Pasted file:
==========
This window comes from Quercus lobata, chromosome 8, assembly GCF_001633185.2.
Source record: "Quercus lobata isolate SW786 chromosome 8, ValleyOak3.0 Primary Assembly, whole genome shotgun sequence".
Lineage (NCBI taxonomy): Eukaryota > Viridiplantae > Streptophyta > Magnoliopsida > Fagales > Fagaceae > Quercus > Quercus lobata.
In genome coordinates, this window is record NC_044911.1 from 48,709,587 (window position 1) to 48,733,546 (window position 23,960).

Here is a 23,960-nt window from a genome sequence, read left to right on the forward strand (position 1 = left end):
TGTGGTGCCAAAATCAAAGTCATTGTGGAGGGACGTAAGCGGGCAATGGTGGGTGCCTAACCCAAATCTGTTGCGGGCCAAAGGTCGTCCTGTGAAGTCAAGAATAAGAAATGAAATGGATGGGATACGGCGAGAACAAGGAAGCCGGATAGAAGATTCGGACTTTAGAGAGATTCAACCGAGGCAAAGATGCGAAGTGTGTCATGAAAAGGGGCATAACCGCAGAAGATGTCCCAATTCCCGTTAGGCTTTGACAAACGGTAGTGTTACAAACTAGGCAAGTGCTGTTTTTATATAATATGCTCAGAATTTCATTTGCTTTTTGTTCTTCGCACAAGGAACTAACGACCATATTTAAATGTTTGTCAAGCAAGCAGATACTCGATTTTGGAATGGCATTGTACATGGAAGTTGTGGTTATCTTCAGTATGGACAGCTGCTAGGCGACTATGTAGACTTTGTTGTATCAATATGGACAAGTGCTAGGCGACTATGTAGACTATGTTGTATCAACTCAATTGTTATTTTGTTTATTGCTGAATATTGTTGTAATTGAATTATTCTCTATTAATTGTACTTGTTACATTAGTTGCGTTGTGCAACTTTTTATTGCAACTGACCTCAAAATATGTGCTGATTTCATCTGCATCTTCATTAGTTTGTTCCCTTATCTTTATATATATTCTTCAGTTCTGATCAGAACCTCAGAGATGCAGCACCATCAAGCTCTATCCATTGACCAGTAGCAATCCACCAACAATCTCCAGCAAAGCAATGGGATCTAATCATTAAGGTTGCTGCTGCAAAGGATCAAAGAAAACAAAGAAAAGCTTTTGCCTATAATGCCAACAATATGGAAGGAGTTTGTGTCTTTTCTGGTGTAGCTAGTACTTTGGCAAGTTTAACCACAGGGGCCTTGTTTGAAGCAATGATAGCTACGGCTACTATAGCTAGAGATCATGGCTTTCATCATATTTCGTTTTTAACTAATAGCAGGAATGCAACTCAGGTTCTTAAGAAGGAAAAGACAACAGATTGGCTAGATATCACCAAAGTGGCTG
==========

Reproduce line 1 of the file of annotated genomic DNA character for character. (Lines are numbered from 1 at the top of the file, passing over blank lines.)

This window comes from Quercus lobata, chromosome 8, assembly GCF_001633185.2.